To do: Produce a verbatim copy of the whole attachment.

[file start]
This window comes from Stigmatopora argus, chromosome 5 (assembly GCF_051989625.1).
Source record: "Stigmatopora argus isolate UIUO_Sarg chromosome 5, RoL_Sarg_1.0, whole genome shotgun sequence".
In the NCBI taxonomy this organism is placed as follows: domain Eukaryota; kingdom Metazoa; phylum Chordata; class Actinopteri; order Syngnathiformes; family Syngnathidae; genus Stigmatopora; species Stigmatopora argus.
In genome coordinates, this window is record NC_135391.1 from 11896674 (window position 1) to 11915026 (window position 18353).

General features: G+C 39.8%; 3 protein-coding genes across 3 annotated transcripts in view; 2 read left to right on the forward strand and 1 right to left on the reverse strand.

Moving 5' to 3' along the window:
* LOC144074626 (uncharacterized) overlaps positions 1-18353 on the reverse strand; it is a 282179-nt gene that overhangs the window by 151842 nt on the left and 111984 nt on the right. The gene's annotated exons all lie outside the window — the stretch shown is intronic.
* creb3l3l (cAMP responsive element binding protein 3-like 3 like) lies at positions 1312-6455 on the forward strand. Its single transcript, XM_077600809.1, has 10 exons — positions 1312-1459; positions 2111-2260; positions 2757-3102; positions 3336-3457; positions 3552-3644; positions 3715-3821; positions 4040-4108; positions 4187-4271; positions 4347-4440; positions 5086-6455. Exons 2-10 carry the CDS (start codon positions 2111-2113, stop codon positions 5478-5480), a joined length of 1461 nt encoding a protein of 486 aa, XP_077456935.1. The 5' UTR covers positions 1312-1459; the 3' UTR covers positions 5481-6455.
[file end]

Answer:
This window comes from Stigmatopora argus, chromosome 5 (assembly GCF_051989625.1).
Source record: "Stigmatopora argus isolate UIUO_Sarg chromosome 5, RoL_Sarg_1.0, whole genome shotgun sequence".
In the NCBI taxonomy this organism is placed as follows: domain Eukaryota; kingdom Metazoa; phylum Chordata; class Actinopteri; order Syngnathiformes; family Syngnathidae; genus Stigmatopora; species Stigmatopora argus.
In genome coordinates, this window is record NC_135391.1 from 11896674 (window position 1) to 11915026 (window position 18353).

General features: G+C 39.8%; 3 protein-coding genes across 3 annotated transcripts in view; 2 read left to right on the forward strand and 1 right to left on the reverse strand.

Moving 5' to 3' along the window:
* LOC144074626 (uncharacterized) overlaps positions 1-18353 on the reverse strand; it is a 282179-nt gene that overhangs the window by 151842 nt on the left and 111984 nt on the right. The gene's annotated exons all lie outside the window — the stretch shown is intronic.
* creb3l3l (cAMP responsive element binding protein 3-like 3 like) lies at positions 1312-6455 on the forward strand. Its single transcript, XM_077600809.1, has 10 exons — positions 1312-1459; positions 2111-2260; positions 2757-3102; positions 3336-3457; positions 3552-3644; positions 3715-3821; positions 4040-4108; positions 4187-4271; positions 4347-4440; positions 5086-6455. Exons 2-10 carry the CDS (start codon positions 2111-2113, stop codon positions 5478-5480), a joined length of 1461 nt encoding a protein of 486 aa, XP_077456935.1. The 5' UTR covers positions 1312-1459; the 3' UTR covers positions 5481-6455.